Three Strategies For Overcoming Greenhouse Heating Concerns
Energy is one of the biggest expenses in greenhouse production. Anywhere from 65% to 85% of all energy consumed by greenhouse operations goes toward heating, according to a greenhouse energy conservation strategy bulletin produced by Michigan State University’s Erik Runkle and Rutgers University’s A.J. Both.
Wasted or lost heat, maintaining an ideal greenhouse temperature, and inefficiency in heating systems are three of the most common problems growers face when it comes to heating. Here’s a look at some ways to overcome these challenges:
Problem 1: Lost Heat
Solution: Runkle and Both suggest inspecting greenhouses for leaks and patching any holes in plastic coverings or side walls. In glass houses, replace any broken or missing panes. Also, make sure all greenhouse doors close completely. You may want to weather-strip doors, vents, and fan openings for added protection against drafts. And consider shutting off some of your greenhouse’s exhaust fans from late fall through early spring and covering those openings with plastic.
If you want to make a greater investment in energy-savings, consider insulating side and end walls. According to Both and Runkle, the knee wall or curtain wall (often made of concrete block or brick) can be insulated to reduce heat loss.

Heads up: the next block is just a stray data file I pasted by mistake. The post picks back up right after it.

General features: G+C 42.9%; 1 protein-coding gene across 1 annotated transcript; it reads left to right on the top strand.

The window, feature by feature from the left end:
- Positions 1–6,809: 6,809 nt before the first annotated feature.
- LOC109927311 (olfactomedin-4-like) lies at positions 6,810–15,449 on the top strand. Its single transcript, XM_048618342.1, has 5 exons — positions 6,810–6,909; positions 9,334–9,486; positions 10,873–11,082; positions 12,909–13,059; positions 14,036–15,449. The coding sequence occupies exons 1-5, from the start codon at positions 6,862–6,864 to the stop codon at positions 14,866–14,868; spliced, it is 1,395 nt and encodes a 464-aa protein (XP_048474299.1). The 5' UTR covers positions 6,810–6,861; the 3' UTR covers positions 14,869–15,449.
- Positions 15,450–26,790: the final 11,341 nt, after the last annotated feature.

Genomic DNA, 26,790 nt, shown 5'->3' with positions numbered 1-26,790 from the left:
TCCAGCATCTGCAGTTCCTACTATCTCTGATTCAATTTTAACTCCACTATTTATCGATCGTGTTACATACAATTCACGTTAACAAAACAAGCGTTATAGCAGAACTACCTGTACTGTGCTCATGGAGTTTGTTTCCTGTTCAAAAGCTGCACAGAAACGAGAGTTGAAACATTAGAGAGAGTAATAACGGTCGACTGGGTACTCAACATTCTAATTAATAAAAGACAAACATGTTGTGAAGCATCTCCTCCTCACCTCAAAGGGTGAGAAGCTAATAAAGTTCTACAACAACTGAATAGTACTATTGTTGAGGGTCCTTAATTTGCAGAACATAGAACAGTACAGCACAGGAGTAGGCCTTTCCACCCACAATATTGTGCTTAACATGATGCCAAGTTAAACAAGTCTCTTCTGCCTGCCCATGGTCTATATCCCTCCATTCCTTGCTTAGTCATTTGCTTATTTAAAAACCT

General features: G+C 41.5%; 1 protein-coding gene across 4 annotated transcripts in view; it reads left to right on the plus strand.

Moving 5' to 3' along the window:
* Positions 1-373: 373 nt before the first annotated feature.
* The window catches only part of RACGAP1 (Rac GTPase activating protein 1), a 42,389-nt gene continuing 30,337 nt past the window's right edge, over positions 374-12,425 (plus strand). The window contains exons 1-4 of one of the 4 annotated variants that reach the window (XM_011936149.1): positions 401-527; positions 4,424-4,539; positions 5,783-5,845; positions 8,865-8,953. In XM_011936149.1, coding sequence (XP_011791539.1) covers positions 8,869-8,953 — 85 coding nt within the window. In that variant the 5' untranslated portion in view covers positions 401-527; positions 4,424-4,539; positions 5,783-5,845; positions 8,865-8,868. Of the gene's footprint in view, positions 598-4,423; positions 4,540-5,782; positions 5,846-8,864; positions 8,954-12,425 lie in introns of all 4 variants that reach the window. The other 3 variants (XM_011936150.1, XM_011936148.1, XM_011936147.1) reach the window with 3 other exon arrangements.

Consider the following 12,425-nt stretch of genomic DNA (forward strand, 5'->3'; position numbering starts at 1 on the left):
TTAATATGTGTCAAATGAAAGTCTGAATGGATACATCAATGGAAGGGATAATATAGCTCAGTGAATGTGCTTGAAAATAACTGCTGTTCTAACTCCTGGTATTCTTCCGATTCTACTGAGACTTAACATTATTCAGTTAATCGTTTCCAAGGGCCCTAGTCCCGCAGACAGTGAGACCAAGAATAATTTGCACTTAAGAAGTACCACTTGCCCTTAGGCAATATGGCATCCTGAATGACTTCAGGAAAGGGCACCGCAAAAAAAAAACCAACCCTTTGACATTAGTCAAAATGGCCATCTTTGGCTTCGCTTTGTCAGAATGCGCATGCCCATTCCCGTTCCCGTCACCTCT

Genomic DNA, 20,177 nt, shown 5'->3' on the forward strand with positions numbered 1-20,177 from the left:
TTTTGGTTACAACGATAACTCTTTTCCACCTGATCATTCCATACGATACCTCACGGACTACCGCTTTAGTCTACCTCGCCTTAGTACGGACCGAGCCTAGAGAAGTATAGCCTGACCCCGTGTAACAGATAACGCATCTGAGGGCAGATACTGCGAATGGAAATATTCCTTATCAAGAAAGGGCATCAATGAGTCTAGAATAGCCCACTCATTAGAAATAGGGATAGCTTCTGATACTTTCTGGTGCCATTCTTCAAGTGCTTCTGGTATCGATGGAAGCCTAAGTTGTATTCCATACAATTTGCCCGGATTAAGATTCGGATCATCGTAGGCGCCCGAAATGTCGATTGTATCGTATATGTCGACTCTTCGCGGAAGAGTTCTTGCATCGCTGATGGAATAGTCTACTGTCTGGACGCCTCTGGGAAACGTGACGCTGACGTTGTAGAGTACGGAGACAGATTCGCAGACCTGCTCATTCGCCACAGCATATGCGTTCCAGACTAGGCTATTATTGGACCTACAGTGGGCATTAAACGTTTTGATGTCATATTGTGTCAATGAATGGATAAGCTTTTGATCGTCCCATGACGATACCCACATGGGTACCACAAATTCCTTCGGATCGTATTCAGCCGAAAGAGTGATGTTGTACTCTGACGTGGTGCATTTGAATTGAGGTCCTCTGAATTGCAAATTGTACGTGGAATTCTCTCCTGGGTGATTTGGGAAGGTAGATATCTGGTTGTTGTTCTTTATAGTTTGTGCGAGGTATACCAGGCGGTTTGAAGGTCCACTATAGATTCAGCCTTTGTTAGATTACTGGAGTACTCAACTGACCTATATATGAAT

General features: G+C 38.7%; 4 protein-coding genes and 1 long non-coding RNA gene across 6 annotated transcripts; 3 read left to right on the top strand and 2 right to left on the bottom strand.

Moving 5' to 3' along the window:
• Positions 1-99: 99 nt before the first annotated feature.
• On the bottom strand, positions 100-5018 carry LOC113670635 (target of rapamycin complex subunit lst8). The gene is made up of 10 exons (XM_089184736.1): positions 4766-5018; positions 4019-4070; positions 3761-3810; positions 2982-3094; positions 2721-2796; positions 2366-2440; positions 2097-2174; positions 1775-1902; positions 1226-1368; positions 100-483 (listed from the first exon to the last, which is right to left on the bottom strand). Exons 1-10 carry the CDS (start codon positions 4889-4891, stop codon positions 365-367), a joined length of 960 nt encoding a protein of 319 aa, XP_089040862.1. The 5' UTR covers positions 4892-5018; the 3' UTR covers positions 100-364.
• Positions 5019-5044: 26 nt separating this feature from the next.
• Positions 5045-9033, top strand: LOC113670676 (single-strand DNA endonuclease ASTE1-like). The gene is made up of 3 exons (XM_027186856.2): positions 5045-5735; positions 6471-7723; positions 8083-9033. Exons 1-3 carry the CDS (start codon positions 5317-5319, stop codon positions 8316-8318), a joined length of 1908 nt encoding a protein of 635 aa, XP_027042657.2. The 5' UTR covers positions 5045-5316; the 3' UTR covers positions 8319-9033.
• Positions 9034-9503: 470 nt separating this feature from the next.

Problem 2: Finding The Ideal Temperature
Solution: Runkle and Both recommend managing greenhouse temperatures based on specific crops and their finish dates. When greenhouses get too cold, plants will stop developing. However, overheating can lead to wasted energy. So how do you find the sweet spot (or optimum temperature) where plants will grow as fast as they can?
Researchers from Michigan State, the University of Florida, and the University of Minnesota have developed a tool to help growers determine just that. The Computer Decision-Support Tool for Floriculture Crop Producers allows growers to select a specific crop and finish time at a particular temperature based on past experience, starting plant size, and finished crop specifications. Then, the tool predicts the effect of increasing or decreasing temperatures.
Problem 3: Inefficient Heating Systems
Solution: To get the most out of your heating system, you must perform regular maintenance. Flush boilers to remove scale and deposits, and check the burner combustion efficiency of unit heaters and boilers with a flue gas analysis kit. It also helps to clean heat exchangers with a wire brush and vacuum. Be sure to repair or replace any malfunctioning steam traps, and check insulation on outside pipes. Finally, clean fan blades and check jet tubes for leaks.
If your heating system is still inefficient after a thorough tune-up, it might be worth considering an upgrade. Some of the newer, condensing boilers, for example, are highly efficient. The Infinite Energy 2 condensing boiler from Delta T Solutions offers up to 98% efficiency.
You might also consider investing in radiant bench or floor heat. These systems heat starting at the soil level, allowing for faster germination and quicker turns. In addition, less heat is lost in the air compared to forced-air heating units, resulting in more energy dollars saved.